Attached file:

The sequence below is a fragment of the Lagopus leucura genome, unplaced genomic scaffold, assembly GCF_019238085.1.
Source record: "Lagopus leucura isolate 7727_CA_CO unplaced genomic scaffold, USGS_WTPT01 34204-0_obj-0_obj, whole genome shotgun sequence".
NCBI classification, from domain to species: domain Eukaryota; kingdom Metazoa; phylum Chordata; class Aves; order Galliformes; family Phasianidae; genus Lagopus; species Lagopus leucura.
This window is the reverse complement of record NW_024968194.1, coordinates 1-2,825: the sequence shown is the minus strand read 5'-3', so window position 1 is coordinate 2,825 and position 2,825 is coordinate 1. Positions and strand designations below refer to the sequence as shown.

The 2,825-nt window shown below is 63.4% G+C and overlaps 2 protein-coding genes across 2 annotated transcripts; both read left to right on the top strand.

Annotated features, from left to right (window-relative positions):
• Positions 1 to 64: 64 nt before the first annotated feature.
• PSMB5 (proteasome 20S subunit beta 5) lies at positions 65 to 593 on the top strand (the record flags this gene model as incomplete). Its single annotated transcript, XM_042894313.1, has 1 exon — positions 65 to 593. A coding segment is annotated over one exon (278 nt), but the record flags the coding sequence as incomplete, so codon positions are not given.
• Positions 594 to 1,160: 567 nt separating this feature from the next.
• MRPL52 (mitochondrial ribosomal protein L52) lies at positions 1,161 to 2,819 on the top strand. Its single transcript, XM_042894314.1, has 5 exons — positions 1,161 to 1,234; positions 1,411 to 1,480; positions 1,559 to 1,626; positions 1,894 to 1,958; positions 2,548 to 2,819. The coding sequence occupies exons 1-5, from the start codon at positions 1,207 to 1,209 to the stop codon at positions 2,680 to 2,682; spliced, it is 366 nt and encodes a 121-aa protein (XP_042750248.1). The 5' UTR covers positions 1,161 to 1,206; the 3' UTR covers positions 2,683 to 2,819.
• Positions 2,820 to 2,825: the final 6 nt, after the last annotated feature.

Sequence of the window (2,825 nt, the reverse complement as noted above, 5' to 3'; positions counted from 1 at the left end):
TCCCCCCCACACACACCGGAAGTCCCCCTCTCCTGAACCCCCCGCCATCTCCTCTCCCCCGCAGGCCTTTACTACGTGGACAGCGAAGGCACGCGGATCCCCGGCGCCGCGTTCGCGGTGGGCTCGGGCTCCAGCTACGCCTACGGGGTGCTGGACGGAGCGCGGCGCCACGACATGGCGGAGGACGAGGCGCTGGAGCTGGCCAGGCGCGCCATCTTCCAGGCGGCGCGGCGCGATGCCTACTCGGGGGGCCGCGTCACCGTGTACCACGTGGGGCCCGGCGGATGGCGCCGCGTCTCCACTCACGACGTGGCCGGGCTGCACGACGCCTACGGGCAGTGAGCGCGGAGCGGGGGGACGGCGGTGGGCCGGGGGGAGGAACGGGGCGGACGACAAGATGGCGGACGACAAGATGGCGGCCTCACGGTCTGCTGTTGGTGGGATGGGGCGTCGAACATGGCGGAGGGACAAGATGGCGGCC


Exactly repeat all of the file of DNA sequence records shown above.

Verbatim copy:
The sequence below is a fragment of the Lagopus leucura genome, unplaced genomic scaffold, assembly GCF_019238085.1.
Source record: "Lagopus leucura isolate 7727_CA_CO unplaced genomic scaffold, USGS_WTPT01 34204-0_obj-0_obj, whole genome shotgun sequence".
NCBI classification, from domain to species: domain Eukaryota; kingdom Metazoa; phylum Chordata; class Aves; order Galliformes; family Phasianidae; genus Lagopus; species Lagopus leucura.
This window is the reverse complement of record NW_024968194.1, coordinates 1-2,825: the sequence shown is the minus strand read 5'-3', so window position 1 is coordinate 2,825 and position 2,825 is coordinate 1. Positions and strand designations below refer to the sequence as shown.

The 2,825-nt window shown below is 63.4% G+C and overlaps 2 protein-coding genes across 2 annotated transcripts; both read left to right on the top strand.

Annotated features, from left to right (window-relative positions):
• Positions 1 to 64: 64 nt before the first annotated feature.
• PSMB5 (proteasome 20S subunit beta 5) lies at positions 65 to 593 on the top strand (the record flags this gene model as incomplete). Its single annotated transcript, XM_042894313.1, has 1 exon — positions 65 to 593. A coding segment is annotated over one exon (278 nt), but the record flags the coding sequence as incomplete, so codon positions are not given.
• Positions 594 to 1,160: 567 nt separating this feature from the next.
• MRPL52 (mitochondrial ribosomal protein L52) lies at positions 1,161 to 2,819 on the top strand. Its single transcript, XM_042894314.1, has 5 exons — positions 1,161 to 1,234; positions 1,411 to 1,480; positions 1,559 to 1,626; positions 1,894 to 1,958; positions 2,548 to 2,819. The coding sequence occupies exons 1-5, from the start codon at positions 1,207 to 1,209 to the stop codon at positions 2,680 to 2,682; spliced, it is 366 nt and encodes a 121-aa protein (XP_042750248.1). The 5' UTR covers positions 1,161 to 1,206; the 3' UTR covers positions 2,683 to 2,819.
• Positions 2,820 to 2,825: the final 6 nt, after the last annotated feature.

Sequence of the window (2,825 nt, the reverse complement as noted above, 5' to 3'; positions counted from 1 at the left end):
TCCCCCCCACACACACCGGAAGTCCCCCTCTCCTGAACCCCCCGCCATCTCCTCTCCCCCGCAGGCCTTTACTACGTGGACAGCGAAGGCACGCGGATCCCCGGCGCCGCGTTCGCGGTGGGCTCGGGCTCCAGCTACGCCTACGGGGTGCTGGACGGAGCGCGGCGCCACGACATGGCGGAGGACGAGGCGCTGGAGCTGGCCAGGCGCGCCATCTTCCAGGCGGCGCGGCGCGATGCCTACTCGGGGGGCCGCGTCACCGTGTACCACGTGGGGCCCGGCGGATGGCGCCGCGTCTCCACTCACGACGTGGCCGGGCTGCACGACGCCTACGGGCAGTGAGCGCGGAGCGGGGGGACGGCGGTGGGCCGGGGGGAGGAACGGGGCGGACGACAAGATGGCGGACGACAAGATGGCGGCCTCACGGTCTGCTGTTGGTGGGATGGGGCGTCGAACATGGCGGAGGGACAAGATGGCGGCC